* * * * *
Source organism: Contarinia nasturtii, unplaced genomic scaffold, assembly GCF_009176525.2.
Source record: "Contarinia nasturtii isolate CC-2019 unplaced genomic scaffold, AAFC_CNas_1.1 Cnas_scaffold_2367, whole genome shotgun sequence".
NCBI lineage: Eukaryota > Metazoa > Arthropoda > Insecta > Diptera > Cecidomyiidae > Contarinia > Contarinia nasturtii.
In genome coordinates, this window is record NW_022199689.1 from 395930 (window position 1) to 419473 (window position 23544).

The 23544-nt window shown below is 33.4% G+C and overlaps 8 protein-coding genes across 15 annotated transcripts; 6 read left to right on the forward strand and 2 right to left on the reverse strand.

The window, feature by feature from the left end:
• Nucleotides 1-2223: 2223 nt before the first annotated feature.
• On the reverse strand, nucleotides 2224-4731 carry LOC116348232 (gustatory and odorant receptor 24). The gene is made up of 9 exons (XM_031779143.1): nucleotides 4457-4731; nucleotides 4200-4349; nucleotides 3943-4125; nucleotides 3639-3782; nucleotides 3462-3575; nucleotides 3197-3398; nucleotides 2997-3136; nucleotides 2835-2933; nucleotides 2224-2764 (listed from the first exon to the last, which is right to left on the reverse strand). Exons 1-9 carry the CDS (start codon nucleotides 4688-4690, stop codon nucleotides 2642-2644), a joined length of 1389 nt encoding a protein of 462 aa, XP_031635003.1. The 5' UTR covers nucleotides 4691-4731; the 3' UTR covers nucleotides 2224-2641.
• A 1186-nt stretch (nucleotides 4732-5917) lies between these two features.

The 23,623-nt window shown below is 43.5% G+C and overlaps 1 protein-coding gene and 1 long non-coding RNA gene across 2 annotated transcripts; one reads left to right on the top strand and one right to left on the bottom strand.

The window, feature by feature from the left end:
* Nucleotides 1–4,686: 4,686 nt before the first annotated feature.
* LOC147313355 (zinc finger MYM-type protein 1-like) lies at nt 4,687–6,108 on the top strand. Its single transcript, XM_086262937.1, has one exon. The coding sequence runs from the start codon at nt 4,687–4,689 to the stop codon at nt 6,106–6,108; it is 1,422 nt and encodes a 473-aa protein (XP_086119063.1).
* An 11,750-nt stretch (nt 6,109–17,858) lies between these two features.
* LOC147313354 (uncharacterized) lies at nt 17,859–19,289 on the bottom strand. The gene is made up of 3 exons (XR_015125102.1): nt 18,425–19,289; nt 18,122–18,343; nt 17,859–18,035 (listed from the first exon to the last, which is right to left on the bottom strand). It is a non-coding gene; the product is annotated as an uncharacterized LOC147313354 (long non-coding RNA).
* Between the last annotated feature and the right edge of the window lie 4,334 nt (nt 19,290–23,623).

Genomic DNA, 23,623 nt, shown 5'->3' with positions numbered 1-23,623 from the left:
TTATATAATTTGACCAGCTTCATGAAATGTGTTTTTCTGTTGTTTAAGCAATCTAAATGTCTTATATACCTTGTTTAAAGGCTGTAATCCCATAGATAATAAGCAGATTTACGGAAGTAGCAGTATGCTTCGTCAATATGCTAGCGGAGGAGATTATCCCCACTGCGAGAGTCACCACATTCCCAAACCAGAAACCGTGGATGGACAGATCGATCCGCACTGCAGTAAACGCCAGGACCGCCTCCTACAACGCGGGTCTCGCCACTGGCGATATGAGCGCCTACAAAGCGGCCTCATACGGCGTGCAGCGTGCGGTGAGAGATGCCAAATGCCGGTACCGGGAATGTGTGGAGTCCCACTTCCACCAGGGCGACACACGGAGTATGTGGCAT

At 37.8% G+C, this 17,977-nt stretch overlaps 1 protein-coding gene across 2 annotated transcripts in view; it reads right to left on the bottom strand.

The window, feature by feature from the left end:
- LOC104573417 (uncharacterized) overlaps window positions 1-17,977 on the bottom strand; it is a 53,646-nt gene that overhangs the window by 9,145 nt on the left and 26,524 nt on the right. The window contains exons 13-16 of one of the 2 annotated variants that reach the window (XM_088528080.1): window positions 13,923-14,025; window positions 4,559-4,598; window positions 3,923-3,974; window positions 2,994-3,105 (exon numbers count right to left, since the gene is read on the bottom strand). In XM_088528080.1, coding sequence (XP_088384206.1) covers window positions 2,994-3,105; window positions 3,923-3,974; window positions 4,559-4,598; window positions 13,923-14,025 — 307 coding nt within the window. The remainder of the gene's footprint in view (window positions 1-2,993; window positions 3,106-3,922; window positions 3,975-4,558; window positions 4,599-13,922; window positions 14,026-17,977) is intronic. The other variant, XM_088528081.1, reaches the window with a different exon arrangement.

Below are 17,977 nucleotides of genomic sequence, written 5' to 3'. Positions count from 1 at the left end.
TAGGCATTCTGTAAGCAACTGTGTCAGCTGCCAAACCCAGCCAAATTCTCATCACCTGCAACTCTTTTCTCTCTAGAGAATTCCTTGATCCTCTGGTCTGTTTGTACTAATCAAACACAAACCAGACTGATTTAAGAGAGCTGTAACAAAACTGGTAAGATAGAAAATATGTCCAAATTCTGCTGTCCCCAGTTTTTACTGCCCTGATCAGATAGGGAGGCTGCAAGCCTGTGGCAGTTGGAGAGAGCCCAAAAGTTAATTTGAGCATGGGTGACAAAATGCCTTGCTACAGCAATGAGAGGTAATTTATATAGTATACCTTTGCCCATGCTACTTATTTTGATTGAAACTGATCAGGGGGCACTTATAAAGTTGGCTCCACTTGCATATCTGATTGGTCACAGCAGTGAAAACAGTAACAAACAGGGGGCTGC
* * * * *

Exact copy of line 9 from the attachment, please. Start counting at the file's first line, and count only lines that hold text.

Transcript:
• A 1186-nt stretch (nucleotides 4732-5917) lies between these two features.